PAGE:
The genetic makeup of each horse is unique. For this reason, it is important to create custom feeding plans based on the individual horse and the amount of work it is expected to do. Depending on its performance expectations, its need for energy may differ from others at the stable. If you have cared for your horse long enough to have a familiar relationship, you should recognize indicators of sound health: alertness, brightness, appropriate weight, good appetite, and normal stools. When it comes to energy levels, both healthy horses and horses with an ailment may appear to have low energy. A veterinarian can help you determine whether low energy is a symptom of an underlying disease, injury, or other problem.
Why Low Energy Levels?
There are numerous reasons for why a horse may have or appear to have low energy levels. A handler may notice the horse failing to evenly bear weight on each of its legs when it is moving. This lameness may indicate something as trivial as a stone lodged in its foot; remove the stone, and its energy level may spike drastically. On the contrary, the same observation for lameness could indicate something more serious, like a joint problem or bone disease.
When a horse seems to have low energy, the problem could stem from pain in its mouth. If a horse reacts adversely when it is expected to receive a bit, a tooth infection may be the root of the problem. When it is not suffering the pain, the horse’s energy level may be restored.
Having a veterinarian assist you in evaluating your horse’s health is invaluable when it comes to detecting serious health issues. When examining your horse, a blood test may be recommended. Anemia, for example, can be detected this way. The test may reveal the horse has a low count of red blood cells.
The Role of Diet
Illnesses, disorders, and injuries must be treated appropriately before any horse can be expected to have normal energy levels. Healthy horses displaying low energy levels may benefit from changes to their diets. While non-working horses may maintain their normal weight by eating quality roughage, working horses may benefit a great deal from the addition of concentrates to their diet. Supplements can support the horse’s natural systems and may help a horse produce more energy for activities they routinely do.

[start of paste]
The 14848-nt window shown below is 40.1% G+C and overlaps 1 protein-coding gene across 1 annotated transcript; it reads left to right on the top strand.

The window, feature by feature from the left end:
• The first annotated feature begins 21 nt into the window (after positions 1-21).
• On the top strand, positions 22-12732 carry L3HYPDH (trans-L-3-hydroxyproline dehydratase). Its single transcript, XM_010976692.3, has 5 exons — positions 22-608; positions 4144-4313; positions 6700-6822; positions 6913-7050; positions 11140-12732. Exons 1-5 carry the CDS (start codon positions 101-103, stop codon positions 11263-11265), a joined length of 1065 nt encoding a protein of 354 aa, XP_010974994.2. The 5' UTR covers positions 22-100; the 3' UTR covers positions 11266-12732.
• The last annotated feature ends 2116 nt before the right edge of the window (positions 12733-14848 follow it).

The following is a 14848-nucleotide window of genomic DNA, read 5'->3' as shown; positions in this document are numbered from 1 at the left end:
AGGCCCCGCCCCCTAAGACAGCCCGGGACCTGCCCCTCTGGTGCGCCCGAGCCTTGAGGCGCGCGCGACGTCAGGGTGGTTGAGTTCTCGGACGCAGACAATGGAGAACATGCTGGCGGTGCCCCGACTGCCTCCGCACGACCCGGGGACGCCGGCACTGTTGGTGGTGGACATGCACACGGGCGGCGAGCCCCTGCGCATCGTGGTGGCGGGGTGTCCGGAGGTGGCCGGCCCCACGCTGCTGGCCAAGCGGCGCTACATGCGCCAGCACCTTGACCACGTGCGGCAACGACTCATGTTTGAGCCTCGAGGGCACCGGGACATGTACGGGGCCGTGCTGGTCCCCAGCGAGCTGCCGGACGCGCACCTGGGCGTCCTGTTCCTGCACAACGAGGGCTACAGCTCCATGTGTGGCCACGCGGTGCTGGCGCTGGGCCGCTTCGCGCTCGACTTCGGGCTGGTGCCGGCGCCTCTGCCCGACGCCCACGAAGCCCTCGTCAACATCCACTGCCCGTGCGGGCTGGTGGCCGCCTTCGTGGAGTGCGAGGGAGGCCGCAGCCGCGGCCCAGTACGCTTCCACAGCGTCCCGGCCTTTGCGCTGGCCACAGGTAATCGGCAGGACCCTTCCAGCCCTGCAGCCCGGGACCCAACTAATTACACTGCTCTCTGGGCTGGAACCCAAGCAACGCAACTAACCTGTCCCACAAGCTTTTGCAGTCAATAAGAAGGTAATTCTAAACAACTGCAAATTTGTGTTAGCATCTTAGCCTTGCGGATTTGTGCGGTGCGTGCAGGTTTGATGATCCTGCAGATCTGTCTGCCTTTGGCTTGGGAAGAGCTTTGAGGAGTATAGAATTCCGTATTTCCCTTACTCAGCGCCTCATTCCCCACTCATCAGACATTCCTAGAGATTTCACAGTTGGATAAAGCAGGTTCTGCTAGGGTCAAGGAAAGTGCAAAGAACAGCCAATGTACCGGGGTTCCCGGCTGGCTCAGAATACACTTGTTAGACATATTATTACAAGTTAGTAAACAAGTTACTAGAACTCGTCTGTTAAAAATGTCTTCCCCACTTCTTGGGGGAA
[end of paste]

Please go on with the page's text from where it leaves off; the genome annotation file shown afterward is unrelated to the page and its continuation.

Physical performance, be it walking in a field or galloping on a track, requires a horse’s muscles to contract. Small molecules called adenosine triphosphate are required for this, but the body stores few. A horse’s system can produce these through metabolic pathways. Supplements can provide energy sources that are not always found in roughage. Oats, barley, and corn are cereal grains, starches that produce energy when digested. Starches increase the insulin and blood glucose of the horse.
Protein helps build the muscles, tendons, and ligaments of a horse. When a horse’s diet features extra protein, that can be converted to energy. There is more to consider than the amount of protein to add to the horse’s diet, however. As with any supplement, you will want to learn about its benefits and detriments. One problem could be that giving too much may cause other health issues in your animal. Another caution may be that water consumption could increase; this is the case with extra protein. Also know that many supplements must be introduced to the diet slowly.
Supplementing a horse’s diet with fiber is another alternative that may help a horse achieve normal energy levels. It takes fiber a great deal of time to be fermented in its hindgut. This energy source may provide the horse with what it needs to perform throughout the day.
Fat is a dietary supplement that many like to use because of its tendency to increase a horse’s physical energy but not its mental energy. When a fat like vegetable oil is slowly introduced to a horse’s diet, it becomes concentrated calories that can improve a horse’s energy, as well as its skin and coat quality.
Calculated changes to a horse’s diet may help you improve your horse’s health and return its normal energy levels. Research your options carefully before adding any supplements to your horse’s feeding routine. Remember, seek the advice of your veterinarian to ensure you will be doing what is right for your animal.